The latest edition of OEF WHOA has a 2 page article (p 48) strongly in favour of horse slaughter. This article completely contradicts what the CBC documentray showed so vividly or the existence of the Canadian Horse Defense Coalition. What do you think of this?

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Well said Sandy - and ... how timely is this !! Alex Brown Racing is sponsoring a YouTube contest that will run from Tuesday, February 10 to Sunday May 10 2009. They will offer a $1,000 prize, to be sent to the horse rescue organization of choice of the winning entry, as of Noon eastern time, May 10, 2009. All entries are to be completed, posted and approved, by Noon on Friday April 10, 2009.
http://alexbrownracing.com/wiki/index.php/YouTube_Horse_Slaughter_C....
"Horses are not bred for the foodchain
With few exceptions (Alberta Canada and possibly in some parts of the States) horses are bred for sports, work and leisure and not for the foodchain. Horses are humanized and are taught to trust as they serve our needs. Disposing of horses in this fashion after they have served us simply is not the right thing to do." ..."Getting more horsemen and horsemen's groups involved in the horse slaughter issue would be a move forward." (Alex Brown Racing).
God bless him.
Thanks for posting this, the slaughtering of horses is an extremely controversial subject, and it is always interesting to see what others of our community have to say. I had received the WHOA issue as well, and was shocked to see that their outright support for the slaughter of horses- through only a pre-scheduled appointment. Evidently, as previously stated, the employees would be sure to be on their best behaviour. While killing horses for food in itself is not 'cruel', the methods employed at these scaled operations fail too often. Through journalism, I have noticed that the majority of those in favour of commercial slaughter in Canada and the US are stock and halter breeders. The racehorse industry has come a long way in trying to prevent the slaughter of their horses, but the problem has, as of yet, not managed to resolve.
It is interesting to note that horse abuse/neglect cases have actually dropped since the banning of salughter in the US, contradicting the general concerns with removing slaughter from our society.
I myself have 2 meat auction horses- both are friendly and sound, and I routinely compete in the jumpers with them. The sad truth is the majority of horses passing through these plants are sound and otherwise healthy horses. Perhaps many people don't realize, when they sell their horses for under $500 (in hopes of finding a good home), slaughter buyers may be among the first to come out. Just because your horses doesn't pass through an auction ring, does not mean he won't end up in these plants.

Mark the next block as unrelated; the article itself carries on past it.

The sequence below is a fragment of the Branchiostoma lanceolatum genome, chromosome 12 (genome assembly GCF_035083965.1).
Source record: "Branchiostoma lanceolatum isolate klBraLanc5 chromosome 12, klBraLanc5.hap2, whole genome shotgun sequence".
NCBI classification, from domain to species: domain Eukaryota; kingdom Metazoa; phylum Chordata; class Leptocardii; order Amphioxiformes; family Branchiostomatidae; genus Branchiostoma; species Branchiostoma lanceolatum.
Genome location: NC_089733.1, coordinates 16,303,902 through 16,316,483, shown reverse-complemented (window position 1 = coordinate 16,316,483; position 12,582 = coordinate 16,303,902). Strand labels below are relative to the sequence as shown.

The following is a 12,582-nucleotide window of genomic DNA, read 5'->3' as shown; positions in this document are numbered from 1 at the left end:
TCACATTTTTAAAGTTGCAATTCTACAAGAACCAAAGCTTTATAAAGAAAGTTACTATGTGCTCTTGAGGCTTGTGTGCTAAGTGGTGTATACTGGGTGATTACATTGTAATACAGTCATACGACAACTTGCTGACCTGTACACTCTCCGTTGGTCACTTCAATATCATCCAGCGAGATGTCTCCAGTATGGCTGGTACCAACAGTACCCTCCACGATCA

If anyone has ever gone to a common kill-buyer auction, you will dead horses slung beside buildings, lame horses being forced through pens, and you will see the beautiful faces of trustworthy souls, forgotten.
Just an update for anyone who hasn't heard. It was discovered last week that Natural Valley Farms (now Natural Meat Company) quietly closed their doors in mid-February. Upon further investigation, it was confirmed by an MP's office that the CFIA closed it due to food safety concerns. Cavel International, who was running the plant, already has a long list of horse welfare, environmental and food safety violations in the US, when they ran their plant in Dekalb, Illinois. The CHDC is checking further to find more information about the violations that caused this closure. So not only was this facility exposed for inhumane treatment of horses, their horse meat products are unfit for human consumption. Isn't it nice that the OEF wrote such a glowing article about this horse slaughter facility? Shame on them!!!
Zoe,

I fully agree with you and some of the other posts on this subject. In my opinion, the WHOA article supporting horse slaughter was highly inappropriate. I agree that the "reporters" must be very naive to believe that a prearranged visit for OEF officials would actually show the usual goinings-on at a slaugther house.

Personally, I am opposed to slaughter (and yes, I am a vegetarian) but that's not the issue. It turns out that I am a member of an organization that I thought stood for the humane, dignified treatment of our equine partners and that organization has, in my opinion, betrayed my trust by publishing such an article.

I did send an email to the OEF, but surprise, surprise, did not receive a reply.

Of course, they would hardly support the notion that the horse community should stop the excessive breeding of horses who will never have a chance at finding a decent home- that might impact financially on the breeders. This over-production of horses is pretty much the same thing as the "puppy mills".